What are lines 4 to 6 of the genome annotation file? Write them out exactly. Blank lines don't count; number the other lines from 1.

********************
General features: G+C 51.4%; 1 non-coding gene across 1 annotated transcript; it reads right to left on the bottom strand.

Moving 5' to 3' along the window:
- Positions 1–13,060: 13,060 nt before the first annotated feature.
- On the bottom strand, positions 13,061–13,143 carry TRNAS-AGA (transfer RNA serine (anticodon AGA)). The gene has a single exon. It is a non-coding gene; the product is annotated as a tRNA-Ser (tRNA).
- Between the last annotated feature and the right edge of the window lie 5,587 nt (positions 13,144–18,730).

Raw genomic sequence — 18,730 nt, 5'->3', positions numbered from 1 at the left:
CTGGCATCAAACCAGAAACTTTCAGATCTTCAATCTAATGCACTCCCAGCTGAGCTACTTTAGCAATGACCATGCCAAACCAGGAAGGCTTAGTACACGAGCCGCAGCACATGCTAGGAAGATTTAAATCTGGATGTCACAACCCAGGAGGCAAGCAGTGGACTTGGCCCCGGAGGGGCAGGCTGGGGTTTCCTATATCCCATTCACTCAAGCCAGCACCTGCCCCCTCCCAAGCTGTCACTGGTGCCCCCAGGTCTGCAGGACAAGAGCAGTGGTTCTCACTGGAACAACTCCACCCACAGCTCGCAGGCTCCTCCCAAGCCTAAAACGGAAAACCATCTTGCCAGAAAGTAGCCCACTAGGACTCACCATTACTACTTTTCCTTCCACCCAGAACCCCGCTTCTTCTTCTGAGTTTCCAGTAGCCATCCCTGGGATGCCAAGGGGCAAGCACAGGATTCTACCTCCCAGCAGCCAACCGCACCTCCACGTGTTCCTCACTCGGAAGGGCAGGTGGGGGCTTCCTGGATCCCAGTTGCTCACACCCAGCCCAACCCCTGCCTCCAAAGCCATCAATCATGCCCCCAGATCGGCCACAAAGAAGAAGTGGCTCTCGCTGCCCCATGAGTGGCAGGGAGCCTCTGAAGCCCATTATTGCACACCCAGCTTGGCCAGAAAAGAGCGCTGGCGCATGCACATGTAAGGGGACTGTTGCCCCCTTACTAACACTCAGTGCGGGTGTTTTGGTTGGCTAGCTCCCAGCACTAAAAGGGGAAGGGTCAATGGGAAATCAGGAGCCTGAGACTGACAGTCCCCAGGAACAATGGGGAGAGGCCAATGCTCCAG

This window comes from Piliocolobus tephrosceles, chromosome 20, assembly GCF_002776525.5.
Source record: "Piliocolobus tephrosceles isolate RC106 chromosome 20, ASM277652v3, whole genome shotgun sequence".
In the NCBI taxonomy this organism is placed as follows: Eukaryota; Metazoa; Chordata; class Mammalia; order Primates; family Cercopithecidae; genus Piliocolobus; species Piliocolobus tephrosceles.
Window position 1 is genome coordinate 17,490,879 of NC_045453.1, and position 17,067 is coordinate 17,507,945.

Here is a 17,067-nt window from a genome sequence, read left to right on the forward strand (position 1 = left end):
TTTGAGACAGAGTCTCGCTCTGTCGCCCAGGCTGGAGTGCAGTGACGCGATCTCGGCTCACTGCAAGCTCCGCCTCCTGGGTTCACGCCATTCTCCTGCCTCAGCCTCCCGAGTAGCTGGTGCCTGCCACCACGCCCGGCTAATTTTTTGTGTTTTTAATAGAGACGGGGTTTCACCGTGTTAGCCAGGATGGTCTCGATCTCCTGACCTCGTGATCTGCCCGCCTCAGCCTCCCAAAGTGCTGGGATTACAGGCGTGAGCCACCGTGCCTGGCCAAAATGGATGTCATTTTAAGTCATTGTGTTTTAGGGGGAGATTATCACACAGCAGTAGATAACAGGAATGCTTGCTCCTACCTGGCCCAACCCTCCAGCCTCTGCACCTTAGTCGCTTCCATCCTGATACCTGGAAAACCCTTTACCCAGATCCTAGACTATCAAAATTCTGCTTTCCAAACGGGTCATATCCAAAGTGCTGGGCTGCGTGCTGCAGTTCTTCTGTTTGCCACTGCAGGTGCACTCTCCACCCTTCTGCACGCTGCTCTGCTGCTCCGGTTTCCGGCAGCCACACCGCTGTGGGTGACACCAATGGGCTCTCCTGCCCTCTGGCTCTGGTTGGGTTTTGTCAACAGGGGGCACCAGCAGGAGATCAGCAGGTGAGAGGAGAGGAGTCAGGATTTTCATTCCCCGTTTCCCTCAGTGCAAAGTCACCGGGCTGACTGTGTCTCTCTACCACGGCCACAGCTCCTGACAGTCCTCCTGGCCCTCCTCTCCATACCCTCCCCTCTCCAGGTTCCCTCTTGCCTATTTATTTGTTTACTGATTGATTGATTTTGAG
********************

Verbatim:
- On the bottom strand, positions 13,061–13,143 carry TRNAS-AGA (transfer RNA serine (anticodon AGA)). The gene has a single exon. It is a non-coding gene; the product is annotated as a tRNA-Ser (tRNA).
- Between the last annotated feature and the right edge of the window lie 5,587 nt (positions 13,144–18,730).

Raw genomic sequence — 18,730 nt, 5'->3', positions numbered from 1 at the left: